Double-talk Detector (DTD) is one of the critical functional elements of the echo canceller system. Without a properly working DTD, the echo canceller does not cancel echo reliably and speech transmitted upstream may be distorted. Please contact us to discuss your double-talk detection requirements.

Request Beamforming Brochure

Voice Channel and Echo Cancellers
Figure 1: Voice channel and echo cancellers; signal levels indicate double-talk at both ends of voice connection

Figure 1 depicts a general system view of the voice communication channel with emphasis on echo cancellation operation.  Echo cancellers (either LEC/NEC or AEC) are located at both ends of the voice connection. When both near-end and far-end speakers are talking at the same time, the condition is called double talk (DT). The condition is generally illustrated by pointing to “high-level” condition of the uncorrelated signals illustrated in Figure 1.

Using notation adopted in Figure 2, the “high level” condition is defined by the formula as below:

|s(i)| = |x(i) + r(i)|  ≥  c . max{|y(i)|, |y(i-1)|, …, |y(i-N)|},                                            (1)

where N is the FIR filter length on the adaptive filter block; c a predefined constant; i is any time point (in sample intervals).

If the above inequality (e.g. (1)) does not hold, the single-talk condition is declared.

Practical implementation of computing max{|y(i)|, |y(i-1)|, …, |y(i-N)|} requires putting the samples into a FIFO buffer, with a predetermined step (i.e., every sample or every K samples; if K>1, then there are options of using the sliding window approach with pre-defined window overlap.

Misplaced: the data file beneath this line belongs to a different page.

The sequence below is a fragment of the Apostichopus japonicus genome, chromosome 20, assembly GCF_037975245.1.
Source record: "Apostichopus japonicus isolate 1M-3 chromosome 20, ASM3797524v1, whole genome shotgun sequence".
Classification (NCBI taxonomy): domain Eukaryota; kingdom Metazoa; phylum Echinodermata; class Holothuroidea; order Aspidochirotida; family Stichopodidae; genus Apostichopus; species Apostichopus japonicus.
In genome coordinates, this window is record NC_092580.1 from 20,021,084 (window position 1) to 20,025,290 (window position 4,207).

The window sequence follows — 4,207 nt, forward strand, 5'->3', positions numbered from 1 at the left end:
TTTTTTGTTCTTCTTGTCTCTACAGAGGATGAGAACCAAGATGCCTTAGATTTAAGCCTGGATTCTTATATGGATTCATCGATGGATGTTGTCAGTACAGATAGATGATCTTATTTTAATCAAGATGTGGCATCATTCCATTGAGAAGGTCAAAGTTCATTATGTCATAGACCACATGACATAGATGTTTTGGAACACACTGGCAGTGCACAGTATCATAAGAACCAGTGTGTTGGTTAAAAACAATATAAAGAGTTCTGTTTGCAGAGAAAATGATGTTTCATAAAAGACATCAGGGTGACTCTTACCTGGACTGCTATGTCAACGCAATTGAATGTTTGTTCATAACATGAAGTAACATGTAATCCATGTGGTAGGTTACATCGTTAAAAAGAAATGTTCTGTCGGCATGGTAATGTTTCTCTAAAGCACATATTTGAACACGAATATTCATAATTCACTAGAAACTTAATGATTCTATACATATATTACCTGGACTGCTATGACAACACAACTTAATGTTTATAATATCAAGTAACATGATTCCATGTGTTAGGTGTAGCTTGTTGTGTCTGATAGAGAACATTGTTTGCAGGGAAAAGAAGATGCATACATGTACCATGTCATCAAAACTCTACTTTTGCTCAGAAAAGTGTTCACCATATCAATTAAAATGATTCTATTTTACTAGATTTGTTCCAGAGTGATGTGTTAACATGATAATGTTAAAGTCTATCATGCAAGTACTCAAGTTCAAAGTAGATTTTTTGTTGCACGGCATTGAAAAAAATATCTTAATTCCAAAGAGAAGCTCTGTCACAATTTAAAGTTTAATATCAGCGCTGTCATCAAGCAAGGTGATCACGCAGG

Near-End Echo Canceller
Figure 2: Near-end echo canceller – signal names

In the original version of the algorithm the constant c is set to 0.5, which corresponds to ERL of 6dB. This form of the double-talk algorithm was proposed by Geigel. There are numerous versions of the Geigel algorithm and they include:

(a) the use of short-term norm estimates of signals s(i) and y(i) instead of their sample values;
(b) adaptive adjustment of value c based on observed characteristics of the echo path (for example, ERL estimate);
(c) widening the buffer size i.e., going beyond the order of the FIR filter, (and other versions as well).

nth Order FIR Filter
Figure 3: The Nth order FIR filter used in the adaptation process

The main limitation of the Geigel algorithm is its sensitivity to input data waveform characteristics and, as a result, often it does declare a DTD condition falsely or it does not detect the DTD condition while it should. These false detections or missed detections can be minimized by careful tuning of an adaptive version of the algorithm. However, in the case of AEC or other cases when the condition of ERL or 6dB (or any close value to that) cannot be assumed as representing true use cases, other approaches have been developed.

Geigel Algorithm Buffer Structure
Figure 4: Buffer structure used for Geigel algorithm

Geigel algorithm (and its versions) is often referred to as an energy-based DTD algorithm; it is known for accommodating lower values of ERLTHRESH up to 3dB and still working reasonably well. If the reflection signal energy is comparable with the reference signal energy (Rout).i.e., when ERLTHRESH = 0dB, approximately (or it becomes negative), then the DTD operations become unreliable.